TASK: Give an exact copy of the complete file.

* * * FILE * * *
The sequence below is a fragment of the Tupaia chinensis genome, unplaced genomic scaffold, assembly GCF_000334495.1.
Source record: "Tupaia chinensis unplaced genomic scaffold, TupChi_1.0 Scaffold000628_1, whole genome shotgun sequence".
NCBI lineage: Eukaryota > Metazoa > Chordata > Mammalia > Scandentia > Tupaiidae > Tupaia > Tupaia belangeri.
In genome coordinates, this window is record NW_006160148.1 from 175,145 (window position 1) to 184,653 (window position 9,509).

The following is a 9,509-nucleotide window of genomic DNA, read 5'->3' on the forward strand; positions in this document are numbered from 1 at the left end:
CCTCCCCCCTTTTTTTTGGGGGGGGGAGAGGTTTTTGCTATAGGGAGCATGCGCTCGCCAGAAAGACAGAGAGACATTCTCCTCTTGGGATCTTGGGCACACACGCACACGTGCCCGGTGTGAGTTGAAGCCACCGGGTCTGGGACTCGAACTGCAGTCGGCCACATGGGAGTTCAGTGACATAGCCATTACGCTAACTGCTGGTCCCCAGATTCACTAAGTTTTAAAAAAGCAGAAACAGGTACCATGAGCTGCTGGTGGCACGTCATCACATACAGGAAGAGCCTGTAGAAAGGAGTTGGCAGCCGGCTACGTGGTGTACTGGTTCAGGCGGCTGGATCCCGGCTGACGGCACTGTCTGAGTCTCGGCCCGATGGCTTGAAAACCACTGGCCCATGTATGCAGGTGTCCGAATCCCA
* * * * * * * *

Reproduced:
The sequence below is a fragment of the Tupaia chinensis genome, unplaced genomic scaffold, assembly GCF_000334495.1.
Source record: "Tupaia chinensis unplaced genomic scaffold, TupChi_1.0 Scaffold000628_1, whole genome shotgun sequence".
NCBI lineage: Eukaryota > Metazoa > Chordata > Mammalia > Scandentia > Tupaiidae > Tupaia > Tupaia belangeri.
In genome coordinates, this window is record NW_006160148.1 from 175,145 (window position 1) to 184,653 (window position 9,509).

The following is a 9,509-nucleotide window of genomic DNA, read 5'->3' on the forward strand; positions in this document are numbered from 1 at the left end:
CCTCCCCCCTTTTTTTTGGGGGGGGGAGAGGTTTTTGCTATAGGGAGCATGCGCTCGCCAGAAAGACAGAGAGACATTCTCCTCTTGGGATCTTGGGCACACACGCACACGTGCCCGGTGTGAGTTGAAGCCACCGGGTCTGGGACTCGAACTGCAGTCGGCCACATGGGAGTTCAGTGACATAGCCATTACGCTAACTGCTGGTCCCCAGATTCACTAAGTTTTAAAAAAGCAGAAACAGGTACCATGAGCTGCTGGTGGCACGTCATCACATACAGGAAGAGCCTGTAGAAAGGAGTTGGCAGCCGGCTACGTGGTGTACTGGTTCAGGCGGCTGGATCCCGGCTGACGGCACTGTCTGAGTCTCGGCCCGATGGCTTGAAAACCACTGGCCCATGTATGCAGGTGTCCGAATCCCA